Such, then, is Kiyosai’s method of work. It is purely natural, and one that has obtained for generations, and that is the Japanese whole theory of art. Captain Brinkley told me a story, the outcome of that conversation. Kiyosai came one day to work at a screen which Captain Brinkley was very anxious for him to complete; but he could not finish it at the time, do what he would. He said nothing; but it came out that he had a fresh impression in his mind, and he could not go on with the old impression until he had worked off the new one—something he had seen on his way up to the house.

The painters always live with fish, and birds, and animals of different sorts. They have fish in bottles and in ponds in their gardens. I went to many studios in Japan, and I found each one with its ponds and fish in the little garden surrounding the studio, and birds 67 as well. They always study nature, and I believe that is the keynote of their art.

The technique of Kiyosai’s work was most fascinating. I had come away from England with all sorts of theories concerning the technical part of an artist’s work, and when I got to Japan I found there was absolutely nothing that was not known to this man. His method of work, too, interested me exceedingly. To begin with, the assistant brought his stretcher of silk—a lovely piece of silk stretched across a wooden frame—and placed it in front of him. Then, taking a long burnt twig, he thought for a few minutes, looking all the while at his silk—thought out his picture, indeed, before he put a single touch on his canvas. How different is this from the man who so often, with us, puts on a lot of hasty touches in the hope that they will suggest the picture! When this artist saw his picture complete in his mind, he began with the little burnt twig to trace a few sure lines. I never saw such facility in my life. A few swift strokes indicated the outline on the silk of two black crows; then he took up his brush and began at once with the Indian ink, with full powerful colour; and in about seven minutes he had completed a picture, superbly drawn and full of character—a complete impression of two black crows, very nearly life-size, resting on the branch of a tree.

Kiyosai never amid any circumstances repeats himself: every picture he paints is different, while for his work he asks but a small price. After he had done his crows he painted a coloured picture, beginning with Indian ink. 68 First he tried all his colours, which were ready prepared in different little blue pots and placed around him. These little shallow pots or saucers had each its own liquid, which the assistant had prepared to a certain extent beforehand. They contained flesh tint, drapery colour, tones for hair, gold ornaments, and so forth. These colours had evidently been used before, as they were in their saucers, merely requiring dilution before immediate use. The saucers were arranged chiefly on his right, with a great vessel of water, of which he used a great deal. All his utensils were scrupulously clean. When he began there was no fishing for tones as on the average palette. No accident! All was sure—a scientific certainty from beginning to the end. The picture was the portrait of a woman. It displayed enormous facility and great knowledge, and his treatment of the drapery was remarkable; but altogether it pleased me less. No attempt was there at what is called broken colour. A black dress would be one beautiful tone of black, and flesh one clean tone of flesh, shadows growing out of the mass and forming a part of the whole. As this work was a very simple impression, he finished the coloured picture in a few minutes. But on the whole, in one sense, it was less satisfactory. It appeared as if he had studied his subject less, for it was a little conventional. He was less happy in it; but, of course, he did not admit this to himself.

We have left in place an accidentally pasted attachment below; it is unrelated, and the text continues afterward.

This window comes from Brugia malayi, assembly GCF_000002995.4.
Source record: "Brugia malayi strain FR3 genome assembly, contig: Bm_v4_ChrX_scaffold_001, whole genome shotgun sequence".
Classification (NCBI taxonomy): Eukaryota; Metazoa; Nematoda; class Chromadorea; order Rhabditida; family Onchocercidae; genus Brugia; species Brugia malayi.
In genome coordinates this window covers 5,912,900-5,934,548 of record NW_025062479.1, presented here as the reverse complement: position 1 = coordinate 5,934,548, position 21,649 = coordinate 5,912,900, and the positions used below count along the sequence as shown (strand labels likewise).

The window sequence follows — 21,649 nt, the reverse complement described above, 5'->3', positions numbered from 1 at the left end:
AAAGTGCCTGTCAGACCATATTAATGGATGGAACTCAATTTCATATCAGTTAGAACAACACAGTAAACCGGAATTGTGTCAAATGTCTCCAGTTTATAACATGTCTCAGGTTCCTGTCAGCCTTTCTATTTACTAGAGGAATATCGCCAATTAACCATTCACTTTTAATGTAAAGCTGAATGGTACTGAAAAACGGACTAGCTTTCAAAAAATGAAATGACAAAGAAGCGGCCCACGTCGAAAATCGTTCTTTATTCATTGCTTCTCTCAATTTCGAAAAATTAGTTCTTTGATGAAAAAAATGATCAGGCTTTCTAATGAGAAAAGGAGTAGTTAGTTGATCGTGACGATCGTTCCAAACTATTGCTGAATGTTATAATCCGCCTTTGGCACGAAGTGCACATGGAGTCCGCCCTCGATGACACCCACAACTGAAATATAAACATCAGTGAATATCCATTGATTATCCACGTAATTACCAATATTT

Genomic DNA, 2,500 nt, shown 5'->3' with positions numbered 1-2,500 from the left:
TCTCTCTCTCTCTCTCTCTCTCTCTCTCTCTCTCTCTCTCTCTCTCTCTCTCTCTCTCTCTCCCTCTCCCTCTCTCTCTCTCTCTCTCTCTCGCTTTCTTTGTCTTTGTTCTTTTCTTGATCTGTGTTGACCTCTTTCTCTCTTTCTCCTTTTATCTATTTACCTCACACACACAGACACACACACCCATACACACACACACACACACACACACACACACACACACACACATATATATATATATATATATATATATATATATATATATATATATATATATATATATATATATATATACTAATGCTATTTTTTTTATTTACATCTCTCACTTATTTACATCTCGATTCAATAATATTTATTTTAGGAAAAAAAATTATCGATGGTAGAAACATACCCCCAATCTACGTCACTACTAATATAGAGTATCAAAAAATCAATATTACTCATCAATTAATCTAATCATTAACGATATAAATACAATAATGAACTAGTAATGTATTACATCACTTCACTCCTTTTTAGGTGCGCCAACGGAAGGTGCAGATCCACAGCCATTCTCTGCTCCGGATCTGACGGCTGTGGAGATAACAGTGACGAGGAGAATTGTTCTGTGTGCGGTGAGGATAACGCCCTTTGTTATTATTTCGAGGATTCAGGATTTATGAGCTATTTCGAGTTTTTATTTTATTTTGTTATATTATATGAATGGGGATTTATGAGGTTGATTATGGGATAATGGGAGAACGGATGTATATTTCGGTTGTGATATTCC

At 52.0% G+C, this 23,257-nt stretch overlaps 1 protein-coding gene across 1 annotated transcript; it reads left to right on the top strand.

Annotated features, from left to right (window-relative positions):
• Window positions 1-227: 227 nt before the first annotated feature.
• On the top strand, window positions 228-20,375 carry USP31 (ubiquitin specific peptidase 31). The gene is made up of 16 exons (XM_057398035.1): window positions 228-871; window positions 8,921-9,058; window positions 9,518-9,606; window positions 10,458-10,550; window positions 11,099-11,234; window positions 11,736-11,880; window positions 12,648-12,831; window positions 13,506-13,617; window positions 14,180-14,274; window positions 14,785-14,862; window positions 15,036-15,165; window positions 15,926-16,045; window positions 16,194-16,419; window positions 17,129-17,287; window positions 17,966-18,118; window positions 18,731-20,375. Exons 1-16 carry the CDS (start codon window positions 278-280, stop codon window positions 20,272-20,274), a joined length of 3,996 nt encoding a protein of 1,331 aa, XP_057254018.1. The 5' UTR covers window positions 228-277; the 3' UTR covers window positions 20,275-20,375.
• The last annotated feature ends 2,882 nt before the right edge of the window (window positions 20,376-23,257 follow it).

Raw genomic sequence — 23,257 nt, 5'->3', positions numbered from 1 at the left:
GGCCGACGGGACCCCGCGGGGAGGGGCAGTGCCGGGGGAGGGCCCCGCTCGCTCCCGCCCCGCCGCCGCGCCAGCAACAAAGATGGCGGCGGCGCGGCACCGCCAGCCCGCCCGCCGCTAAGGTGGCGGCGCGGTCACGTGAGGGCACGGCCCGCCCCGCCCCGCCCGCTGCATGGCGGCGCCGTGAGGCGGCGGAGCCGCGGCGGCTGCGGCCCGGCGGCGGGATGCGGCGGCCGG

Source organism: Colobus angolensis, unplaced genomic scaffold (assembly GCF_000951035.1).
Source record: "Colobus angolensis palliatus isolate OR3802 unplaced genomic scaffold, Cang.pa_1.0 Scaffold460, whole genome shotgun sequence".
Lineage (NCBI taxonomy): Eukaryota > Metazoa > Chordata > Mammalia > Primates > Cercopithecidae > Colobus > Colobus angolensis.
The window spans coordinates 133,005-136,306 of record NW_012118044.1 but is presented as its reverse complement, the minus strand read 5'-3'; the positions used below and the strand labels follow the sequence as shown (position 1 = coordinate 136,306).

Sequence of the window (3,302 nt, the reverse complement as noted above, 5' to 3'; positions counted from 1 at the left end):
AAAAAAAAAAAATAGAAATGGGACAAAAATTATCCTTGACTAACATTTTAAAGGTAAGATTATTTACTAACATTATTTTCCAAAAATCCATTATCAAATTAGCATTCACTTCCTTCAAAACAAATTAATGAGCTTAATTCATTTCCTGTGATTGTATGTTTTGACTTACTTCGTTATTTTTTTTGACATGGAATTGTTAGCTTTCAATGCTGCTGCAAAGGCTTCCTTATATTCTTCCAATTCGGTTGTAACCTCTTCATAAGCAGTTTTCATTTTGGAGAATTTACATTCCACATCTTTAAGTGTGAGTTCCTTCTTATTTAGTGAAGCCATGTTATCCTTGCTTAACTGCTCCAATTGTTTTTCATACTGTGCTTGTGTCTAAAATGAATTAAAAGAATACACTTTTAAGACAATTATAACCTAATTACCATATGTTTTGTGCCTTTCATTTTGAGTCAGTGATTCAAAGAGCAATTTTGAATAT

He did four pictures, and each of them took from about seven to ten minutes, these constituting the finest lesson in water-colour painting I ever received in my 69 life. Here is his idea of finish: once the impression of the detail and the finish of the object is recorded you can do nothing better; so far as the painter’s impression of finish goes, so far must the rendering go, and no farther. Artistically he had become exhausted by doing these four pictures—in invention, I mean. You see, the man was heart and soul in the work. He lives, poor fellow, on almost nothing. He is a very independent man, refusing to work for money, and declining to paint for the market.